The Necessity of Additives Across All Fuel Formulations
Fuel injector deposits can become highly problematic for any heavy-duty fleet. And though they may form more slowly with the use of untreated renewable diesel, it is important for all fuel formulations to mitigate deposit formation through the application of proven deposit control additives.
Why? First, excessive deposit buildup over time will accumulate on the injector spray nozzles and the interior moving parts of the injectors, potentially causing fuel economy losses as these deposits interfere with fuel spray patterns and even the amount of fuel delivered. Second, excessive deposits will inevitably interfere with a truck’s sophisticated aftertreatment devices, such as diesel particulate filters (DPFs), that are required on the majority of diesel trucks on the road today. Suboptimal combustion caused by deposits leads to an increase in particulate formation that plugs up DPFs, requiring a truck to burn them off through a fuel-intensive process known as regeneration (or “regen”), which can be performed while a truck is still operational (albeit consuming higher levels of fuel throughout the process in order to generate necessary temperatures) or while a truck is idle (requiring costly downtime). Though regens may not always be completely eliminated, cleaner fuels that are treated with the right deposit control additives can significantly reduce the frequency of regens or other forms of time-consuming maintenance, helping fleets save time and money over the long term. And that can add up.
Navigating a Diversified Diesel Marketplace
As noted earlier, the U.S. diesel market does not necessitate the application of cleaning additives in conventional diesel formulations, and their usage in U.S. market fuels is much lower compared to other regional diesel markets. In Europe, for example, diesel fuels with cleaning benefits are widely advertised and available. And within the U.S., gasoline formulations are required to be heavily additized in order to help protect against deposit buildup that can result from the combustion of untreated fuels.
For the discerning end user, this leaves the U.S. diesel marketplace challenging to navigate. Particularly for fleets who typically buy their fuel on contract from a bulk supplier, it is worth opening a conversation about the expected performance levels from fuels, be they renewables or otherwise. Fuels that have been formulated with the right deposit control additives and lubricity improvers can be expected to offer higher levels of performance, which can be majorly beneficial for fleets, especially large ones.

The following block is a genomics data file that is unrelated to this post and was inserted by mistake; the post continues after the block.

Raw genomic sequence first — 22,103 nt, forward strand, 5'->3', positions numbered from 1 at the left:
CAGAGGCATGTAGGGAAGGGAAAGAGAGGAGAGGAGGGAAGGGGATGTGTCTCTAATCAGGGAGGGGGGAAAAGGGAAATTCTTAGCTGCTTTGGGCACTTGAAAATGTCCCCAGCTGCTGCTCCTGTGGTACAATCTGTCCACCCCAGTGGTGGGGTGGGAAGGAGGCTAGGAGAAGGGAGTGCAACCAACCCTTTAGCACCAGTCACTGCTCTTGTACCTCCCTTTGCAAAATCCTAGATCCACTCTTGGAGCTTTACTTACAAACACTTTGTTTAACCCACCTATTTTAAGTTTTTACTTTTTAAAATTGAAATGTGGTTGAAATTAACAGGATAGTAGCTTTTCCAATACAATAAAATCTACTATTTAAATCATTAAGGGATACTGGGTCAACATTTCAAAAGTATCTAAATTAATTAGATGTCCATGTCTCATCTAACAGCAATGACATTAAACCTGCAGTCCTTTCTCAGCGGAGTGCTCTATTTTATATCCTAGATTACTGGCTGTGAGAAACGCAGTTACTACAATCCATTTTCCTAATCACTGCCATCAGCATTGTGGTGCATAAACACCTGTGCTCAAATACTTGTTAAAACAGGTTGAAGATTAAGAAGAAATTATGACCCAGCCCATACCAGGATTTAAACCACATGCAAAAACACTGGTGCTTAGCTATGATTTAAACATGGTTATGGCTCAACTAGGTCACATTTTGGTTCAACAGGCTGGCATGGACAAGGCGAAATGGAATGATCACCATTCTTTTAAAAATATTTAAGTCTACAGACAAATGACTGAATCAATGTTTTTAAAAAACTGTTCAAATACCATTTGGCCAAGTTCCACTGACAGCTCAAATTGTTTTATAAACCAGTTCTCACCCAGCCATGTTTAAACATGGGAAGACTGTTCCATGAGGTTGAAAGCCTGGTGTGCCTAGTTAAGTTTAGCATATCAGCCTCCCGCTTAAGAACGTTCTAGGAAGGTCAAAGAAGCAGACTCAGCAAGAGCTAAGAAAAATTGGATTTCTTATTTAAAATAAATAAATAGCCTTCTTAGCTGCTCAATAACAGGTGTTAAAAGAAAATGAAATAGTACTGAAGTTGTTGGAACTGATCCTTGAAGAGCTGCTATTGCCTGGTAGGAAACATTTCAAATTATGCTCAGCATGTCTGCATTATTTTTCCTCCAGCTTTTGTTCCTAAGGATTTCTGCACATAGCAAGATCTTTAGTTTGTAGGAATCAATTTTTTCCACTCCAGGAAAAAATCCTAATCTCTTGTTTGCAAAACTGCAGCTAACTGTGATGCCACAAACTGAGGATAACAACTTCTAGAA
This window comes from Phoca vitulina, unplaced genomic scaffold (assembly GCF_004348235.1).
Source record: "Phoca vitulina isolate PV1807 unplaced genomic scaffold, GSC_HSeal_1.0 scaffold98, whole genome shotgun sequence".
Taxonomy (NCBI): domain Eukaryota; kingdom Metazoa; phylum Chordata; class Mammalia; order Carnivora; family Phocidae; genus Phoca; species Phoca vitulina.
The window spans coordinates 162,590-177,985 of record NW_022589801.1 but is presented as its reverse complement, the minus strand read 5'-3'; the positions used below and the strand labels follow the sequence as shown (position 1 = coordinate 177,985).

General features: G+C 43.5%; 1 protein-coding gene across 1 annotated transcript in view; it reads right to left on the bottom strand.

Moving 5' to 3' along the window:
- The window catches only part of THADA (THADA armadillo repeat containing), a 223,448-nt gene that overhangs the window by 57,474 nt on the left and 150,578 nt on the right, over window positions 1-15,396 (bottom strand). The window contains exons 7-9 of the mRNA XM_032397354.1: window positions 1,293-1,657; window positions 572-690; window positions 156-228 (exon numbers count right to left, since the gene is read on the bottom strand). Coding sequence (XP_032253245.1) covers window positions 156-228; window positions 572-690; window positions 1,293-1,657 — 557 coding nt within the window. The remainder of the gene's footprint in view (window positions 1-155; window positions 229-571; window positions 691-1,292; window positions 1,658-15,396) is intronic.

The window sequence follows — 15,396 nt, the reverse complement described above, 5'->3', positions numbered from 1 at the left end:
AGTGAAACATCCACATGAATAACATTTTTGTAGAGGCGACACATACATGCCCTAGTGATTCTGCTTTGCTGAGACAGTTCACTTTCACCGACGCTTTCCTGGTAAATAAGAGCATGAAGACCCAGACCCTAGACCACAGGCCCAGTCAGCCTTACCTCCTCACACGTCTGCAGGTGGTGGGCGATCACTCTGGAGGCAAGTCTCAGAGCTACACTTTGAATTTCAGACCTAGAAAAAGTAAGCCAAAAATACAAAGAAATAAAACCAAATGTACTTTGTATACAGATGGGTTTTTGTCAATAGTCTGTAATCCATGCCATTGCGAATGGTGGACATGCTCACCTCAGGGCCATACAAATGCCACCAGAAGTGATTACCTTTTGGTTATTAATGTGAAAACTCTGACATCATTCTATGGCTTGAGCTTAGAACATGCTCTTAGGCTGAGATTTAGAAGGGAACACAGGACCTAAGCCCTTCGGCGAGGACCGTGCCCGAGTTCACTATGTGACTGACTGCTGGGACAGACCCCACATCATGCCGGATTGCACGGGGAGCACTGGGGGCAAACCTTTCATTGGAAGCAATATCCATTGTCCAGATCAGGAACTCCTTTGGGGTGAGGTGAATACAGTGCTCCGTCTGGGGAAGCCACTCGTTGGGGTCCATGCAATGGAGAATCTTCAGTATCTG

For fuel marketers, there is opportunity to differentiate from the competition by working with the right additive supplier. The right supplier should be able to provide you with the kinds of performance data, backed by rigorous testing, that can help you make performance claims on your fuels that other suppliers can’t. This can be especially beneficial for fuel suppliers who are interested in adding renewable diesels to their portfolios—with the right support, you can be confident in delivering a high-performance product your customers can count on.
As renewable diesel becomes more commonplace, it remains highly beneficial to use multifunctional diesel fuel additives that restore and maintain optimum performance of diesel vehicles for the end users. Simultaneously, it’s worth a reminder that such high-performance additives can benefit all diesel fuels, conventional or otherwise, in order to best enable modern diesel engine technology to reach its full potential. Fleets have the opportunity to educate themselves on expected diesel performance and seek out high-performance formulations to optimize their operations, while fuel marketers have the opportunity to work with collaborative additive suppliers to differentiate their formulations from the competition.
Contact your Lubrizol representative to learn more about renewable diesel fuels and diesel fuel additives.